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Innovative use of wood products at Western Oregon University


The 6,000 students at Western Oregon University now have a new College of Education Building called the Richard Woodcock Education Center. The building is unique for several reasons…one of which includes the use of cross-laminated timber. The stand-alone two-story, 57,000 square-foot building houses 13 classrooms, 3 computer labs, meeting areas and 86 offices. The building opens to students in the fall of 2016.

The structure of the building uses a wide mix of wood products, and is the first completed multi-story building in Oregon to utilize cross-laminated timber. In fact, according to a Western Oregon University press release, the building received a designation from Oregon Governor Kitzhaber to promote “innovative use of wood products as a green building material, which encourages innovative uses of wood products and increases markets for Oregon wood products.”

“Following the Governor’s executive order, the Richard Woodcock Center is unique in utilizing nearly every kind of wood product on the market,” says Structural Engineer Ed Quesenberry of Equilibrium Engineers.  “Working with Mahlum Architects, we developed a structural system that utilized cross-laminated timber (CLT) in wall and floor applications in the open ‘collaborative hubs’ at the two main entrances to the building, Lock Deck and exposed glulams in one large multi-purpose classroom, and more traditional joist and stud wood framing elsewhere.”

The Education Center primarily consists of classrooms and faculty offices. The classrooms are big, open spaces, while the offices are smaller. Quesenberry explains that this room layout required the use of open-web wood joists for the 30-36 foot-long spans over the first-floor classrooms and wood I joists over the smaller offices to maintain cost efficiency. Additionally, they needed to keep the floor-to-floor height to a minimum to provide economy for exterior cladding while allowing enough room for HVAC and other mechanical systems to be distributed throughout the building.

The final solution includes 7,752 lineal feet of RedBuilt Red-S open web trusses with laminated veneer lumber chords that span 31 to 36 feet over the classrooms, and 9,718 lineal feet of Red-I65 joists spanning up to 20 feet over the offices and corridors. The design team addressed the concern of noise transfer between the second and first floors by adding three inches of concrete on top of the second floor sheathing. No problem. The Red-S open web trusses and Red-I joists provided the load capacity to support the heavier floor weight, even with the longer spans.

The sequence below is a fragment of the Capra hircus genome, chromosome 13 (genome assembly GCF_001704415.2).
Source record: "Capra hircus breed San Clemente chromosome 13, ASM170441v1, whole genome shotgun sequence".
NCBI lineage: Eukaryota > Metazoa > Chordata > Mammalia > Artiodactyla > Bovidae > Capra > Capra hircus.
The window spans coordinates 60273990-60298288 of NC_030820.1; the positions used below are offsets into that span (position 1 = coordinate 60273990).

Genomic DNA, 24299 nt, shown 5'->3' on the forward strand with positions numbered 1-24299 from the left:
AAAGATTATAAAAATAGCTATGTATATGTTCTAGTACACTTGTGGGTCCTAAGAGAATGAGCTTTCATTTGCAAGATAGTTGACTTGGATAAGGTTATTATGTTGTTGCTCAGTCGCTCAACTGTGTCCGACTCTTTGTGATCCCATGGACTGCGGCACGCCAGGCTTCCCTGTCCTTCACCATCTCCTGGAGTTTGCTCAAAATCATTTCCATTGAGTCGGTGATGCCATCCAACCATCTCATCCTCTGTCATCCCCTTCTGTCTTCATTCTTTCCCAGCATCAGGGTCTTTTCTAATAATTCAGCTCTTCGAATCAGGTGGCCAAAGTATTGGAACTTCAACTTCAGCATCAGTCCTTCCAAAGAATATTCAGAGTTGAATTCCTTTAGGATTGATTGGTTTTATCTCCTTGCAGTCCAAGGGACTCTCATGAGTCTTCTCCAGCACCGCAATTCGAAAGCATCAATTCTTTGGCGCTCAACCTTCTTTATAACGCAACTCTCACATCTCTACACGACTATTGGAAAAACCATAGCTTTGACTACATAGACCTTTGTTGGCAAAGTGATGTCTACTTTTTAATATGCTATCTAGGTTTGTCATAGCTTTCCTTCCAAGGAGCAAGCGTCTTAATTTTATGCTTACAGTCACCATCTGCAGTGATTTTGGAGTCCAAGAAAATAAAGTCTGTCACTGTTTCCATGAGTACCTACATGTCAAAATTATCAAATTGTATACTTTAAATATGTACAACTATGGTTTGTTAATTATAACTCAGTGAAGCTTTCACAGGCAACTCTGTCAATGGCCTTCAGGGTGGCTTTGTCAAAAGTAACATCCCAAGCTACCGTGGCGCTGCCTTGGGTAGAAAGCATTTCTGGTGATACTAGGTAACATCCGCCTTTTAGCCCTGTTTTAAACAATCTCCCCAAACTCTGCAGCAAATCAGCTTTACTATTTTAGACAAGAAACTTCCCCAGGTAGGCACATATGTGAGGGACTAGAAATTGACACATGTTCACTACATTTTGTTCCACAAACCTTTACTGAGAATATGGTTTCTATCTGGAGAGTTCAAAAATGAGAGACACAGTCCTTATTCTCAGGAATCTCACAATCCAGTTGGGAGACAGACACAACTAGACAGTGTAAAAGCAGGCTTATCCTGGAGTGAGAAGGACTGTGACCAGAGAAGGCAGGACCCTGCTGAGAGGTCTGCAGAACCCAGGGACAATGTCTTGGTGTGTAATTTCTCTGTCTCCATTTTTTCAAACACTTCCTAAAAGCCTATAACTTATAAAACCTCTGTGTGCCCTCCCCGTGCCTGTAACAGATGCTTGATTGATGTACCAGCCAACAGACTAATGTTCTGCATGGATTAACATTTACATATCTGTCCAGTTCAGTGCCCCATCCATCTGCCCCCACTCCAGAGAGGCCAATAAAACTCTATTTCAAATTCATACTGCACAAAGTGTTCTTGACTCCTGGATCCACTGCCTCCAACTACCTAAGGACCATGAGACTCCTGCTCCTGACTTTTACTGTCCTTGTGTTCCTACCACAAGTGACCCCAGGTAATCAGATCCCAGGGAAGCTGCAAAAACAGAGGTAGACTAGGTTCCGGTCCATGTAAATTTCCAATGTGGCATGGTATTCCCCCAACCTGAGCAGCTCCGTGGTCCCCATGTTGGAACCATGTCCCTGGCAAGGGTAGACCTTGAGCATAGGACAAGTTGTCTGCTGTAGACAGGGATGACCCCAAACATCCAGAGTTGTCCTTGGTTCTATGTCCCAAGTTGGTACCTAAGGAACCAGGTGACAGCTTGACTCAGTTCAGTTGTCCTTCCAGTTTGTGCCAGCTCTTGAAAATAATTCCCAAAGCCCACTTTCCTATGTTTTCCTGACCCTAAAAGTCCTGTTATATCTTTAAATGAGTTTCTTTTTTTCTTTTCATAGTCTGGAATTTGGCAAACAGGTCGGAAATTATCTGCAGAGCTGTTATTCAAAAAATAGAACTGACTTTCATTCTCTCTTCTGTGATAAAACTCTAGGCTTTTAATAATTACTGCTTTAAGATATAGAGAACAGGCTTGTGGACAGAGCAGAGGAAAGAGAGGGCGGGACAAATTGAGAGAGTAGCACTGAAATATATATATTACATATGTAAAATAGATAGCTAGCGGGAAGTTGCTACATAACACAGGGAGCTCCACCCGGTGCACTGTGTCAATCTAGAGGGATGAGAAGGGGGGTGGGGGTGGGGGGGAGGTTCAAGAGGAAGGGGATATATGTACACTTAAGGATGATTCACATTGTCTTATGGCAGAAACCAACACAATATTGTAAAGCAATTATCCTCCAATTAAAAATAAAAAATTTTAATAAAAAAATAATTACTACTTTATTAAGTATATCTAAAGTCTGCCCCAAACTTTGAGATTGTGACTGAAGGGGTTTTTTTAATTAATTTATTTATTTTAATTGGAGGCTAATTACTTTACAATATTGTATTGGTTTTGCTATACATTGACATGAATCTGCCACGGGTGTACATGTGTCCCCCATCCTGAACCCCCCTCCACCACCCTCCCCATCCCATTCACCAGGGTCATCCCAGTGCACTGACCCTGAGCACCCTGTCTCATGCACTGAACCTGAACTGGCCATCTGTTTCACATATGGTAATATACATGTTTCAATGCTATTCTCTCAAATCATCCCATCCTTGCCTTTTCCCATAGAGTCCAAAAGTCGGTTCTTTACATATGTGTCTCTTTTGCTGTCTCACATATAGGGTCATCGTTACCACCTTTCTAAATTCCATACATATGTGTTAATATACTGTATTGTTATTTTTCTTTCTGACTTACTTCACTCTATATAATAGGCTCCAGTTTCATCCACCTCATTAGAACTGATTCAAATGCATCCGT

“Together with our RedBuilt tech rep, we worked through all the different areas of the building and developed the optimal framing solution for the entire second floor,” says Quesenberry. “The collaboration was great and made good sense since RedBuilt offers design services for their products. Since they  know their product the best, we were confident that the design we developed would work well.”

“Based on our back and forth discussions with RedBuilt, we knew we had the most economical system,” explains Quesenberry. “Our Rep presented options to increase on-center spacing and use larger I-joists for cost savings. He did the economical analysis to get the best floor possible. I would have had a hard time getting all that information on my own, so we really leveraged that collaborative relationship with the manufacturer. That’s what I really enjoyed. He helped determine the most economical connection details, which is important when there are interfaces between different joist systems like we had on this building. Together we went through the drawings to find different opportunities to incorporate framing efficiencies in to our documents. Our Rep knows what works and what doesn’t. It just made sense to bring in the expert and partner in the design process.”

Furthermore, Tech Reps help ensure proper installation on the job site. This is just more added benefit in working with a service-focused manufacturer such as RedBuilt.